Tails of Iron Gameplay

Tails of Iron gameplay has been on our minds lately. It was one of the April games that came with a Playstation Plus membership, and a lot of reviewers have been saying this little 2D RPG is worth a ride. I disagree.

I liked the Tails of Iron gameplay and style at first. Hand-drawn art, simple 2D action, epic revenge story writ small and furry, right? Well, it started to wear on me. I don’t mind difficult battles, but Tails of Iron’s gameplay felt unfair.

The boss battles are tough, but even the minor minions can be problematic because of timing issues. Your character’s attacks, especially the charged ones, can be quite slow, locking him into moves for a long timespan. And some of the enemy attacks are quick. That’s a problem, because no one likes to get beaten because they’re defenseless. (To be fair, some of the enemy attacks are very slow, and often they are defenseless after a strong attack or signal an attack with one of two alert graphics.)

But that’s not all. Many of your foes also can instantly turn 180 degrees (it’s 2D and there’s no turn animation). So an attack that was harmless a microsecond ago suddenly is landing right in your back when you tumbled past your foe to avoid him.

And sometimes you have multiple foes coming from both directions.

And sometimes your foes don’t signal their attacks at all.

And the health bars on your foes are hefty, so you have a choice of pecking away at them forever or performing slooow heavy attacks to burrow through their health slightly faster… at significant risk.

The developer describes Tales of Iron as “an epic RPG adventure with punishingly brutal combat” and “soulslike.” This game has grand ambitions, but lacks the polish and tuning to claim these monikers. Someone in marketing is smoking some serious ego to think that they can sell this awkward 2D slasher as “punishingly brutal.” Instead, I’d use descriptors like “arbitrary” and “frustrating.”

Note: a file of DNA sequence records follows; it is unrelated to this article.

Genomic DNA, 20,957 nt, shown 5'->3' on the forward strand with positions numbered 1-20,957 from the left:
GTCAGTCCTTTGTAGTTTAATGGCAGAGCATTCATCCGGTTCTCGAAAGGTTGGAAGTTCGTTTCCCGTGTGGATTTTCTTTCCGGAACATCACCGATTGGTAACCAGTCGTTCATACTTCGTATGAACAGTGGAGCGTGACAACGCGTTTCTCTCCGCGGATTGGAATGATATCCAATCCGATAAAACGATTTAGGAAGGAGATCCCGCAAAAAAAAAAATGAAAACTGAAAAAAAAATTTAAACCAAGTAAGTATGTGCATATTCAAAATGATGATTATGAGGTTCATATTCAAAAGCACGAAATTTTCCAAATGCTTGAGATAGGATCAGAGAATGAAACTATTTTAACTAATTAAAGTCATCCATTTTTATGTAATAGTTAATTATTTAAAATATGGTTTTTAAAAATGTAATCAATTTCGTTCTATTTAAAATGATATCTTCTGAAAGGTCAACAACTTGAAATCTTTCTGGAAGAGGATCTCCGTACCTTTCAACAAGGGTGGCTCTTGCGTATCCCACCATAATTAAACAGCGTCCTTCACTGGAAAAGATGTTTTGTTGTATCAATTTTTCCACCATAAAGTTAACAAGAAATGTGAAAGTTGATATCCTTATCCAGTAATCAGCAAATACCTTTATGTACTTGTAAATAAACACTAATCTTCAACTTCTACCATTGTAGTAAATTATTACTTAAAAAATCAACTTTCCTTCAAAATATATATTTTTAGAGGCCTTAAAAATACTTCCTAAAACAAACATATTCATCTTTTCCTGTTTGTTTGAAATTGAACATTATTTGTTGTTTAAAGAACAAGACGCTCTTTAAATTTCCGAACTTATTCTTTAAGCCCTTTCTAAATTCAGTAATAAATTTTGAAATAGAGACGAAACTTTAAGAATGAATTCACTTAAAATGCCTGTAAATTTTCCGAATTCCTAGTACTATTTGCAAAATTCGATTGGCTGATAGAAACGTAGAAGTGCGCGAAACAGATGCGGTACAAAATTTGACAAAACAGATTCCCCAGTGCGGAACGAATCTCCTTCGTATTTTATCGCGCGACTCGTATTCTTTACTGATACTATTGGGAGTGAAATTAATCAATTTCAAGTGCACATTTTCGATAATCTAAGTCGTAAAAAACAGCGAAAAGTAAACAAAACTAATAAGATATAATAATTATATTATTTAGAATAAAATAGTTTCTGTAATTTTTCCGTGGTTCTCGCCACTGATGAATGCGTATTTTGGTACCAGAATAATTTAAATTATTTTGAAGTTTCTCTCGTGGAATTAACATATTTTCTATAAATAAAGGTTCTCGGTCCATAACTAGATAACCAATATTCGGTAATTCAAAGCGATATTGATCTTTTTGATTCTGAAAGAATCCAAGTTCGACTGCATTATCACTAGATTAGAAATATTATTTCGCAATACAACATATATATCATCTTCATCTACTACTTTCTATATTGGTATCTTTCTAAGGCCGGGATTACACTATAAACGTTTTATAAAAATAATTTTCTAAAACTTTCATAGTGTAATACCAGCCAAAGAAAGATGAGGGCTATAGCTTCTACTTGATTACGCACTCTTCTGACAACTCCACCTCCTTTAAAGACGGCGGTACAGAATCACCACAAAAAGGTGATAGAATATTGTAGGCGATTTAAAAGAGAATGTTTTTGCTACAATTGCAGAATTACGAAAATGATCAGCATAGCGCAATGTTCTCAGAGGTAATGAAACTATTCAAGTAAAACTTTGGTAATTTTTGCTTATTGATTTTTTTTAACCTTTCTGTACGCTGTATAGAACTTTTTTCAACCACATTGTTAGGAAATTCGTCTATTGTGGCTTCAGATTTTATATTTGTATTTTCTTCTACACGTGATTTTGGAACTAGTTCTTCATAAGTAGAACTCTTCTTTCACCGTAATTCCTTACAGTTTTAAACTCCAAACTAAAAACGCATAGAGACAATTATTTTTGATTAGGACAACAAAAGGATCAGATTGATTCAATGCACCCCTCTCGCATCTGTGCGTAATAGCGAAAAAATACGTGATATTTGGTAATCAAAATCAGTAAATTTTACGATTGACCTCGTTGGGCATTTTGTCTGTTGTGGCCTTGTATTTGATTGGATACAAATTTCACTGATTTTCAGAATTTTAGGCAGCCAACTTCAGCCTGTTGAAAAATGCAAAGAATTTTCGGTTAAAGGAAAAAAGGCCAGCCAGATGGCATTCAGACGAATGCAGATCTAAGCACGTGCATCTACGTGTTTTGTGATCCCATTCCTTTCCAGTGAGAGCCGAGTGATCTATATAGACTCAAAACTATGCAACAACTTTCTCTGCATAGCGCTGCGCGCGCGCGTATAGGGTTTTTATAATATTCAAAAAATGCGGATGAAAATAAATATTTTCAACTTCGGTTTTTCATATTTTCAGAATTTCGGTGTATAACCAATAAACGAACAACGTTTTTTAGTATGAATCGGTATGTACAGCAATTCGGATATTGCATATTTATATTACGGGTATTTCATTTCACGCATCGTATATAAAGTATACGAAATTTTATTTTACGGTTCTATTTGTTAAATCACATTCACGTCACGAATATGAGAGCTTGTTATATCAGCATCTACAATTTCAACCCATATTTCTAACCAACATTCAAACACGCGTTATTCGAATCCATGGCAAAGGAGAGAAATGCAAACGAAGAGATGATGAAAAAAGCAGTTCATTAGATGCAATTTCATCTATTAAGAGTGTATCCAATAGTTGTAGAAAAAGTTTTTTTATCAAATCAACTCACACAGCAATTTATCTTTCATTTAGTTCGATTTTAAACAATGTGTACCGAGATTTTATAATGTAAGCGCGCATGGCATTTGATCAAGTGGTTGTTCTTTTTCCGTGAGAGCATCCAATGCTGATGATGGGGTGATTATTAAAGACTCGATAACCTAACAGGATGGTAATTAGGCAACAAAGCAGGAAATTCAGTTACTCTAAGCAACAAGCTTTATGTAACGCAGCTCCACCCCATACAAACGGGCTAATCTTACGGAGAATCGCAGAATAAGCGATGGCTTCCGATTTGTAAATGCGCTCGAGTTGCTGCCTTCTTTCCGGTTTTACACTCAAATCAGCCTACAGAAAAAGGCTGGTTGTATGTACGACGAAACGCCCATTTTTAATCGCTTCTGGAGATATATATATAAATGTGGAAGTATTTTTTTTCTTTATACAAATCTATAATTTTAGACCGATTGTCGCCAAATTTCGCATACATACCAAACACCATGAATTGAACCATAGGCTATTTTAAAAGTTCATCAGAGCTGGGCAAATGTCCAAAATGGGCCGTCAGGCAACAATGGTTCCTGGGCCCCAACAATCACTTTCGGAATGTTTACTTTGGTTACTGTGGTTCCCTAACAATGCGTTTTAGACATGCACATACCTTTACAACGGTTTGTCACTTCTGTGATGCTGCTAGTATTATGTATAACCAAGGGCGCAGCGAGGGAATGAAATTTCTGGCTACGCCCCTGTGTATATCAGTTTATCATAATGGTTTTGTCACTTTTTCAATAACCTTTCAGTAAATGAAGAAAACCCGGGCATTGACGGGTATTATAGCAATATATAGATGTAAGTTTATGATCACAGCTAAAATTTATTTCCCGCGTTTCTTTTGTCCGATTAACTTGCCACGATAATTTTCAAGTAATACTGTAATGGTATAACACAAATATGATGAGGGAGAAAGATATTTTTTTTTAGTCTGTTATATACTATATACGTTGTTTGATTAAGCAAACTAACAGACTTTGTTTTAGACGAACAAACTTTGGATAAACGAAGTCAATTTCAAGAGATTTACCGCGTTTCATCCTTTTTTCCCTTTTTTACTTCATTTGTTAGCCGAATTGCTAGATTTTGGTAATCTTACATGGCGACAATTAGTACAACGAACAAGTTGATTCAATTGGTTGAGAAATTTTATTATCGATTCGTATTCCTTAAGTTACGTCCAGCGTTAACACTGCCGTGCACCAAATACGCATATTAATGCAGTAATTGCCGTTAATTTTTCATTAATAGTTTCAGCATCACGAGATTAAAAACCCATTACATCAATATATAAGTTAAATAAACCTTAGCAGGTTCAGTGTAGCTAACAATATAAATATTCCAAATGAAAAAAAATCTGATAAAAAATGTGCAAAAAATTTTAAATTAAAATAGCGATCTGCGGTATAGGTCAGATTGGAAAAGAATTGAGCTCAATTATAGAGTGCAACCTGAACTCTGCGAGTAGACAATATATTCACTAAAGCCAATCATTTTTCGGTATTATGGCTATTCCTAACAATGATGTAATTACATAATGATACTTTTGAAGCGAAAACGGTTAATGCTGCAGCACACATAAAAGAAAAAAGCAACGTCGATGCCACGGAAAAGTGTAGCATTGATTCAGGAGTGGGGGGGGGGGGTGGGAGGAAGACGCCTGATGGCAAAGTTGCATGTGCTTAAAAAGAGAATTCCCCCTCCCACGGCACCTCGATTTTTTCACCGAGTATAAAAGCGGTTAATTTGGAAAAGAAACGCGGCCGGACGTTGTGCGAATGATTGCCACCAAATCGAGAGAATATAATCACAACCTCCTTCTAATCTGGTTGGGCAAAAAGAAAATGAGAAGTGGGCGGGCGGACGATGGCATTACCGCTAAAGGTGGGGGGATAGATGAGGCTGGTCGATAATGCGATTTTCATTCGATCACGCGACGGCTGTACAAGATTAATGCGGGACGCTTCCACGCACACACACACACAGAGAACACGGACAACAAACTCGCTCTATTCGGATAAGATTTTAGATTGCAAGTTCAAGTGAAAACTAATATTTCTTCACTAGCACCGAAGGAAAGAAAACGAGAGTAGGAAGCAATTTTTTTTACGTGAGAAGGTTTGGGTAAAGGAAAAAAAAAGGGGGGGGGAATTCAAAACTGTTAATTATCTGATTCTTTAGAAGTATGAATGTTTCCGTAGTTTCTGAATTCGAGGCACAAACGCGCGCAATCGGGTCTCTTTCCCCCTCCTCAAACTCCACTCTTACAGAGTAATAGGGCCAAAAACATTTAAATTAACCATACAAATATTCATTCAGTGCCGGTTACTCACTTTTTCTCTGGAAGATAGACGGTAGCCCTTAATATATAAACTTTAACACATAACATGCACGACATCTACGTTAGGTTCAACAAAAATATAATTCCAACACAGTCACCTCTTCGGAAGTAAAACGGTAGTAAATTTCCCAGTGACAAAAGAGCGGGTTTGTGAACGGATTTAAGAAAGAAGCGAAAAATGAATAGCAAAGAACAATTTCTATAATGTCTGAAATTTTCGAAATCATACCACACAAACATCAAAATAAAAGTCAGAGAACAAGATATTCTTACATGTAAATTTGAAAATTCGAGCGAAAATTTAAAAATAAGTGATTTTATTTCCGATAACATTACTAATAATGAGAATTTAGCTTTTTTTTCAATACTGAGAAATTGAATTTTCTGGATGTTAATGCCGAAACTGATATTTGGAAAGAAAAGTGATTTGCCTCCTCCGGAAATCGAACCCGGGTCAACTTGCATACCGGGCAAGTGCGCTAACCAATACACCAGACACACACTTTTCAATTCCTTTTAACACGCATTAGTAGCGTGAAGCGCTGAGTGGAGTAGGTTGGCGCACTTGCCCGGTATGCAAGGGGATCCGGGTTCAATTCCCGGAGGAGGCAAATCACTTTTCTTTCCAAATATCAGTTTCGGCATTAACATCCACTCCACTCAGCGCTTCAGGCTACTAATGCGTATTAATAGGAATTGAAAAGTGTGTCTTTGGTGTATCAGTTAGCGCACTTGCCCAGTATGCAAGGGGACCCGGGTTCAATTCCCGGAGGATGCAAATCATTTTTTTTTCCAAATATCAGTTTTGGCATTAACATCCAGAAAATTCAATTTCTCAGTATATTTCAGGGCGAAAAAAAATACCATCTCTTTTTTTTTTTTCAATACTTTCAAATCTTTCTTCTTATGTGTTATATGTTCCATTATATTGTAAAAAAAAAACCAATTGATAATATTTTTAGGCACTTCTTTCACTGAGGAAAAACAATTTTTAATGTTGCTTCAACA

ToI also triggered one of my pet peeves with its unexciting loot. You pick up new equipment during the game, but they’re generally just incremental upgrades to your already prosaic items. A little more green bar here; a little more red bar here. None of them felt that different from their predecessors, and ToI kept throwing up alert tags to tell me that I needed to inspect items that I’d already equipped. Umm, no.

Lastly, I found it annoying that they cribbed a storytelling technique from the much-better Don’t Starve games and made it worse too. In Don’t Starve, characters talk with instrument voices and it’s charming (and also free of localization concerns). In ToI, characters talk with icons (presented in cartoon bubbles) and instrument voices. Then, because it’s impossible to do real storytelling with icons, the dialog is followed by the narrator speaking, telling you what the icons meant.

I’m sorry, what? Why did I sit through the icons and instrument voices? What was the purpose of that if it was never intended to transmit information? It’s ornamental? Sorry, that’s a no sale.

There were numerous chances for humor in this game, but in general they play it boringly straight. A grinder in which you play a tight-lipped morose rat. It was ironic to be assigned in one mission to clear the farmer’s basement of vermin as a rat, since killing basement rats is a cliche level-one AD&D mission. But no, not even a subtle wink. We have heard that there’s a faction of “Moleshevik” rodents that you encounter later in the adventure, and we’re 100% here for it, but we didn’t get that far.

Sorry, I wanted to like this game. But the Tales of Iron gameplay isn’t up to snuff.


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